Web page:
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Bayh-Dole Threat Sits Idle

By: Marcus J. Hopkins, Blogger

In January 2016, Rep. Lloyd Doggett (D-Texas) led a group of over 50 House Democrats in asking the Department of Health and Human Services (HHS) to open the door to using “march-in rights” to break patents whenever drug manufacturers set prices for their drugs prohibitively high. HHS Secretary Sylvia Matthews Burwell has, once again, maintained the HHS position that this simply isn’t going to happen.

If the concept of “march-in rights” seems confusing, that’s because it is. Essentially, the “march-in rights” provision of the Bayh-Dole Act allows the government to essentially ignore patent rights if government funding has been used in the creation of the patented product, and then, only if one of four criteria are met: (1) the right-holder “has not taken, or is not expected to take within a reasonable time, effective steps to achieve practical application of the subject invention in the field of use;” (2) the right-holder has not reasonably satisfied “health or safety needs;” (3) the right-holder has not met public use requirements specified by federal regulations; or (4) the right-holder has not satisfied the Bayh-Dole requirements to give certain preferences to U.S. industry.

Image of a stethoscope wrapped around a $20 bill , laying next to an open medication bottle

Affordable Healthcare

The Bayh-Dole Act came about in response to the economic malaise of the 1970s and to the overly complicated and incredibly bureaucratic process of being granted a patent after using Federal resources to conduct research and development. After World War II, President Roosevelt was dogged in his pursuits of scientific breakthroughs and achievements, and funding was heavily stacked in favor of leading the world in those breakthroughs. However, prior to the Bayh-Dole Act, the government had acquired around 28,000 patents, but only 5% of them were used in commercial applications (General Accounting Office, 1998). The Act was supposed to solve those problems.

The unfortunate consequence of this Act has been that private entities can use endless government funds to create products that are intended to benefit the general public, turn around to file a private patent on said product, and essentially charge whatever they please for public use of said product. As a card-carrying Socialist, myself, I find this most perverse – that taxpayer-funded products should then be sold back to the taxpayers whose money already paid for it at a potentially exorbitant price is, to my way of thinking, capitalism at its absolute worst.

Particularly in the field of medicine, this practice has led to an explosion in two things: fast development in pursuit of higher profits and exponential increases in the price of usage. We went from a system in which children were given vaccines for childhood illnesses for free at public schools, to one in which parents are required to have their children vaccinated on their own dime, even though their dimes – along with everyone else’s – have already paid for those vaccinations.

As of January 2015, no Federal agency has exercised its march-in rights. To date, I believe that is still the case. This marks the sixth petition to the HHS to exercise its march-in rights to address the ever-increase pricing issues related to “specialty” drugs – drugs marketed to specifically address only a single disease or a single aspect of a disease – two of which regarded the use of Norvir (ritonavir). The first came in 2004 after the maker of Norvir, Abbott Laboratories (now AbbVie), raised the price of their drug by roughly 400% in the U.S…but, nowhere else in the world.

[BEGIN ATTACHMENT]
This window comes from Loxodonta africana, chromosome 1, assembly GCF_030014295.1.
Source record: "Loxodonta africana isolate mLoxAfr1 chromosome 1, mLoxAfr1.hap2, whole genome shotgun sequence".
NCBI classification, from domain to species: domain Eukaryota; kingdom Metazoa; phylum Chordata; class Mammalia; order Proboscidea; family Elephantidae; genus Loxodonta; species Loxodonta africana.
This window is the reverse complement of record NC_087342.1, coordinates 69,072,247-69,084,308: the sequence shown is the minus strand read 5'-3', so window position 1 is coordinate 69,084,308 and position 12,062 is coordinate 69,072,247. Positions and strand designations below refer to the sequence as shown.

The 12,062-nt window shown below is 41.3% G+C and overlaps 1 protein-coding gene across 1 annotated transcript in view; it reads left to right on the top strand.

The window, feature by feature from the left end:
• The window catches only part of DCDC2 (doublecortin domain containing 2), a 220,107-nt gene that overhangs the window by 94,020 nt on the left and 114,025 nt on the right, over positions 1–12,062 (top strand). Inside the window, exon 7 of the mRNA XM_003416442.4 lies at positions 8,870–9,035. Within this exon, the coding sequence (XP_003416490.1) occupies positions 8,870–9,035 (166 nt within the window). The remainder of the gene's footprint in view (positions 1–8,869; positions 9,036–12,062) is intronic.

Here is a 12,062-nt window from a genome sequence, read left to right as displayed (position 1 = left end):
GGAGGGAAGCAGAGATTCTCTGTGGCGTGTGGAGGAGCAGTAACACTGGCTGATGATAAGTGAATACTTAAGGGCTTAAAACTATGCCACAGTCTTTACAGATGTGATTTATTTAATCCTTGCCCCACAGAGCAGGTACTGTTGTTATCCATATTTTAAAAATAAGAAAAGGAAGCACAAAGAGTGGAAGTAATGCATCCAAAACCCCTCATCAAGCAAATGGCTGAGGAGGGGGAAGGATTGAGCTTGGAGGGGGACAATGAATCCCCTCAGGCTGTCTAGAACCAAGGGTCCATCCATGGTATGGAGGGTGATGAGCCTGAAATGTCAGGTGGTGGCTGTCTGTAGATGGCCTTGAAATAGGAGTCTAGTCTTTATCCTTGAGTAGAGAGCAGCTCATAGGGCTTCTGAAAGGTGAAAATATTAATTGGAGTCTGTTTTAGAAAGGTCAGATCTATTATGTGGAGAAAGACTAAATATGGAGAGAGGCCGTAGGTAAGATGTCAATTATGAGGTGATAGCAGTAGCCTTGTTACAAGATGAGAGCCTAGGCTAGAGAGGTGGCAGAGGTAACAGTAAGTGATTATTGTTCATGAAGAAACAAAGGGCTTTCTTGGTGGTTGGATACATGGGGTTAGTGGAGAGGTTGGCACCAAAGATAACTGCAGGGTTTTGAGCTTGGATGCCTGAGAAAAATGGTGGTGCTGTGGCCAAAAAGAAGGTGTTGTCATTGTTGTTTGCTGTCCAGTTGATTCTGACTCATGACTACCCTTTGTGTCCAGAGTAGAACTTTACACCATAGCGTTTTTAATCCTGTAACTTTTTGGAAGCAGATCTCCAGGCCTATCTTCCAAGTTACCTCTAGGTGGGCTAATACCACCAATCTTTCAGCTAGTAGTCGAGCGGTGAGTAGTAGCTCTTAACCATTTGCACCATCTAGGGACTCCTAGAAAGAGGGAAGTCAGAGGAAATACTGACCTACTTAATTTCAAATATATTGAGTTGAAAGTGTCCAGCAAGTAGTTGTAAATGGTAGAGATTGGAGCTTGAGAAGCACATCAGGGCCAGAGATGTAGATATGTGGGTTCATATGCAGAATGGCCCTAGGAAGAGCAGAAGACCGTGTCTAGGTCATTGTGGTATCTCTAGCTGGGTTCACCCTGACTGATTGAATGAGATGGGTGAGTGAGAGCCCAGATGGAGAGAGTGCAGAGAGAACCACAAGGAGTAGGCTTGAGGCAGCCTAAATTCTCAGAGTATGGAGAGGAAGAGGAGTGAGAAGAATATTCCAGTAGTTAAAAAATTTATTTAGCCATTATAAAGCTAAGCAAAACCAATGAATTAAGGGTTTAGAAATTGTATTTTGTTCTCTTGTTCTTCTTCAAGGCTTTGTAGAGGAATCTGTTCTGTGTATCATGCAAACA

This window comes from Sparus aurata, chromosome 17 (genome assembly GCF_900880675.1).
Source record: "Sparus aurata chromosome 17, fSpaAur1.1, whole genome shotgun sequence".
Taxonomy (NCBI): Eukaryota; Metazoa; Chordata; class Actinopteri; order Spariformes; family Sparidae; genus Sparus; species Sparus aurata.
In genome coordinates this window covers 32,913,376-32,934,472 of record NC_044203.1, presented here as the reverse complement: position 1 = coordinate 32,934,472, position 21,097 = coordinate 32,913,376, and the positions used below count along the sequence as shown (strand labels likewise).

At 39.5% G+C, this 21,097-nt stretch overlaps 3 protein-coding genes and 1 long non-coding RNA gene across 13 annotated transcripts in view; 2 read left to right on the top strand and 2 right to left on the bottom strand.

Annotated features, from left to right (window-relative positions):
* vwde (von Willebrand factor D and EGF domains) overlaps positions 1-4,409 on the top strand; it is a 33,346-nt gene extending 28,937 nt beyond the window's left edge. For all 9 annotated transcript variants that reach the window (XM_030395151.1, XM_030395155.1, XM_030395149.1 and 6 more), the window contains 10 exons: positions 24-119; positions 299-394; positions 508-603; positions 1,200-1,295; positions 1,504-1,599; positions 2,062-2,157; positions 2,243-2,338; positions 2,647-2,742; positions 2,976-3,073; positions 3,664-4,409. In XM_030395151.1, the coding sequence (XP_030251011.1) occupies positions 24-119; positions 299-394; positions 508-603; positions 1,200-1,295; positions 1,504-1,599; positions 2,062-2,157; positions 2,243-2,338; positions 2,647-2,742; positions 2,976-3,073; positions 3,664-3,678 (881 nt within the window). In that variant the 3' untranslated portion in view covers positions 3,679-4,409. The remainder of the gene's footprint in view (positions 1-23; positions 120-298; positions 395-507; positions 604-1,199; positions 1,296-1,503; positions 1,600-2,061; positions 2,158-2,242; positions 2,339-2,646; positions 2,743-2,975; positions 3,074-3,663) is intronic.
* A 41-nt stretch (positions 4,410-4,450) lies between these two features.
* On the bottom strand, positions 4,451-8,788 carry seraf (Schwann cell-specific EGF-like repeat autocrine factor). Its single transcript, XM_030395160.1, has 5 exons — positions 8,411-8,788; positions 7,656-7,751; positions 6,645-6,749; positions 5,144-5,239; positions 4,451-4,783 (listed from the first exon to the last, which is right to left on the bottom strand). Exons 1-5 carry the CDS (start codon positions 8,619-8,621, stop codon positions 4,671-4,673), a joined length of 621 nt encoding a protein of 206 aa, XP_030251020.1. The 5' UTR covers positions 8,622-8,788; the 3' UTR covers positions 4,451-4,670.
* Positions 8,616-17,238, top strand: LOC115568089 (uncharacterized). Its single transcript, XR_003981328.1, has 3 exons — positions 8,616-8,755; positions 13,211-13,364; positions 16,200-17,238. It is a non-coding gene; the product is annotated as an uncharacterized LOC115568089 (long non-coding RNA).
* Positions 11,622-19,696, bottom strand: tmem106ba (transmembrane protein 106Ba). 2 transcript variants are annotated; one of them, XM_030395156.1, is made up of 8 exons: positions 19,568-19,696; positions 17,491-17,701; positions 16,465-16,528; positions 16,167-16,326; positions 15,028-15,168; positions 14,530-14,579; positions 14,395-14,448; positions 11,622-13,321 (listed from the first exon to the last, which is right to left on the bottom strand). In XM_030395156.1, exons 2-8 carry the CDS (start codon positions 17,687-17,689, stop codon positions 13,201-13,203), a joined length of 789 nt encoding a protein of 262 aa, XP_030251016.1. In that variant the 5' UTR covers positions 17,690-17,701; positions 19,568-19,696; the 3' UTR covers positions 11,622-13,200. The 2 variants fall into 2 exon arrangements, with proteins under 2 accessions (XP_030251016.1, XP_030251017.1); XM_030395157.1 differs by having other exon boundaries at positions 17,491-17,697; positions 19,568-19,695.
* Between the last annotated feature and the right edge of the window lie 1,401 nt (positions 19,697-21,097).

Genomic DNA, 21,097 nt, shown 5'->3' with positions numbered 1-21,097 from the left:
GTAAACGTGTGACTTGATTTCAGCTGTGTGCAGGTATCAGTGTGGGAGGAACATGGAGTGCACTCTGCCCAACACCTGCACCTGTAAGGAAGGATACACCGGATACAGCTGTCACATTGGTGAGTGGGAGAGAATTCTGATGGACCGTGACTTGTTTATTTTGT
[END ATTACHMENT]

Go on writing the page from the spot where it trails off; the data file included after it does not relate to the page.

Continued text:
That’s right: nowhere else in the world does Norvir cost as much as it does in the U.S. Globally, the wholesale cost of Norvir is between $0.07 and $2.20 a day (Drugs[dot]com, n.d.); in the U.S., that cost is about $9.20 up to $55.00 per day, depending on the dose (International Drug Price Indicator Guide, 2014).

The HHS position on price-related march-in rights has been to essentially say, “It’s Congress’ job to deal with drug prices; not ours.” Sadly, I’m not certain that Congress may ever been in a position where that can be effectively done. Although there is certainly disagreement over the degree to which the Pharmaceutical Research and Manufacturers of America (PhRMA) influences Congressional action related to drug prices, there is little disagreement that the influence is there.

PhRMA is dogged in protecting its right to charge whatever it wants for product that they insist were made using their ingenuity alone, regardless of whose money was used in the making. They’re more than willing to receive billions of dollars in federal funds to create products that are meant to heal the public, but they’re less willing to charge reasonable prices for those taxpayer-funded products. Any suggestion that this practice is either unsavory or unethical receives the “This isn’t Communist Russia!” treatment, so favored by vulture capitalists. Furthermore, any movement to address the issue of drug pricing is met with threats of leaving the country to do business in “more hospitable” climes – basically, extortion – and no member of Congress wants to be seen as a “job killer.”

In the case of drug prices, however, something clearly must be done, whether or not the drug manufacturers like it, and if legislative efforts aren’t going to happen, maybe it’s time to march-in on these territories and start putting the taxpayers’ dollars to work FOR them, rather than against them.